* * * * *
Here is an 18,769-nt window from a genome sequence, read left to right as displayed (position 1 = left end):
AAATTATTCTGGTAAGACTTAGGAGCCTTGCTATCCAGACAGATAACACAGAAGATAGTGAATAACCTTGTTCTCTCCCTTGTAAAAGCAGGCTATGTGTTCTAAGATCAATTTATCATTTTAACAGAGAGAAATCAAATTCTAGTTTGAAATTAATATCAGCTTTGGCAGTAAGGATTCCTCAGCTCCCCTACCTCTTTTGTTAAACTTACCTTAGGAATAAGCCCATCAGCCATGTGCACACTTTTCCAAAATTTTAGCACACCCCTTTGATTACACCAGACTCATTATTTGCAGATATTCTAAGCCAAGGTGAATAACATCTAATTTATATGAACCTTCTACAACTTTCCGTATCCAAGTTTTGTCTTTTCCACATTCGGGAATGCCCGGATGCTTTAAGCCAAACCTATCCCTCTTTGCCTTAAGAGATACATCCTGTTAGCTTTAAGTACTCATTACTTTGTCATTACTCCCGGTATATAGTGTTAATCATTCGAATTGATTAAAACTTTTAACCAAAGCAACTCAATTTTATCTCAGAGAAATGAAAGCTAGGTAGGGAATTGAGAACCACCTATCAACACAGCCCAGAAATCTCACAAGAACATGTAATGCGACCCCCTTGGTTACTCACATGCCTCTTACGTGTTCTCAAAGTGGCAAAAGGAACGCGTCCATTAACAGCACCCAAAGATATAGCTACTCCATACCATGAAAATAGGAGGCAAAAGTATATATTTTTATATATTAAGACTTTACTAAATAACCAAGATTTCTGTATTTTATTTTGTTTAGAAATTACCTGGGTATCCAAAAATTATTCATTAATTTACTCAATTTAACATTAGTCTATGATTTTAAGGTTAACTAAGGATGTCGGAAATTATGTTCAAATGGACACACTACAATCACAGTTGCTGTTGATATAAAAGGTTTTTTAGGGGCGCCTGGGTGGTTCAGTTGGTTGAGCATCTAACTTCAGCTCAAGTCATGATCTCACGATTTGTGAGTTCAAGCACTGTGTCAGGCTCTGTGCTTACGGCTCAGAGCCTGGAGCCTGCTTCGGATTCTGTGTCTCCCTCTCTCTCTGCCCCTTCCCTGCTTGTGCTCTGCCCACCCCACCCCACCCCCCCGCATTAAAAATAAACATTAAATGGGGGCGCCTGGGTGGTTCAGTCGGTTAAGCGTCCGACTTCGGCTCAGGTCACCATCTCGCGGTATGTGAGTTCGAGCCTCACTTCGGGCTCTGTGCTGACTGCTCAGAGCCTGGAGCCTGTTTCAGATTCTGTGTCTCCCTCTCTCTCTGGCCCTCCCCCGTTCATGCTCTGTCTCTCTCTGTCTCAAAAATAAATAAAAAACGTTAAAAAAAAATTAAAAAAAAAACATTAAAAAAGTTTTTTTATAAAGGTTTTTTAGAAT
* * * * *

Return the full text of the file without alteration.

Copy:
Here is an 18,769-nt window from a genome sequence, read left to right as displayed (position 1 = left end):
AAATTATTCTGGTAAGACTTAGGAGCCTTGCTATCCAGACAGATAACACAGAAGATAGTGAATAACCTTGTTCTCTCCCTTGTAAAAGCAGGCTATGTGTTCTAAGATCAATTTATCATTTTAACAGAGAGAAATCAAATTCTAGTTTGAAATTAATATCAGCTTTGGCAGTAAGGATTCCTCAGCTCCCCTACCTCTTTTGTTAAACTTACCTTAGGAATAAGCCCATCAGCCATGTGCACACTTTTCCAAAATTTTAGCACACCCCTTTGATTACACCAGACTCATTATTTGCAGATATTCTAAGCCAAGGTGAATAACATCTAATTTATATGAACCTTCTACAACTTTCCGTATCCAAGTTTTGTCTTTTCCACATTCGGGAATGCCCGGATGCTTTAAGCCAAACCTATCCCTCTTTGCCTTAAGAGATACATCCTGTTAGCTTTAAGTACTCATTACTTTGTCATTACTCCCGGTATATAGTGTTAATCATTCGAATTGATTAAAACTTTTAACCAAAGCAACTCAATTTTATCTCAGAGAAATGAAAGCTAGGTAGGGAATTGAGAACCACCTATCAACACAGCCCAGAAATCTCACAAGAACATGTAATGCGACCCCCTTGGTTACTCACATGCCTCTTACGTGTTCTCAAAGTGGCAAAAGGAACGCGTCCATTAACAGCACCCAAAGATATAGCTACTCCATACCATGAAAATAGGAGGCAAAAGTATATATTTTTATATATTAAGACTTTACTAAATAACCAAGATTTCTGTATTTTATTTTGTTTAGAAATTACCTGGGTATCCAAAAATTATTCATTAATTTACTCAATTTAACATTAGTCTATGATTTTAAGGTTAACTAAGGATGTCGGAAATTATGTTCAAATGGACACACTACAATCACAGTTGCTGTTGATATAAAAGGTTTTTTAGGGGCGCCTGGGTGGTTCAGTTGGTTGAGCATCTAACTTCAGCTCAAGTCATGATCTCACGATTTGTGAGTTCAAGCACTGTGTCAGGCTCTGTGCTTACGGCTCAGAGCCTGGAGCCTGCTTCGGATTCTGTGTCTCCCTCTCTCTCTGCCCCTTCCCTGCTTGTGCTCTGCCCACCCCACCCCACCCCCCCGCATTAAAAATAAACATTAAATGGGGGCGCCTGGGTGGTTCAGTCGGTTAAGCGTCCGACTTCGGCTCAGGTCACCATCTCGCGGTATGTGAGTTCGAGCCTCACTTCGGGCTCTGTGCTGACTGCTCAGAGCCTGGAGCCTGTTTCAGATTCTGTGTCTCCCTCTCTCTCTGGCCCTCCCCCGTTCATGCTCTGTCTCTCTCTGTCTCAAAAATAAATAAAAAACGTTAAAAAAAAATTAAAAAAAAAACATTAAAAAAGTTTTTTTATAAAGGTTTTTTAGAAT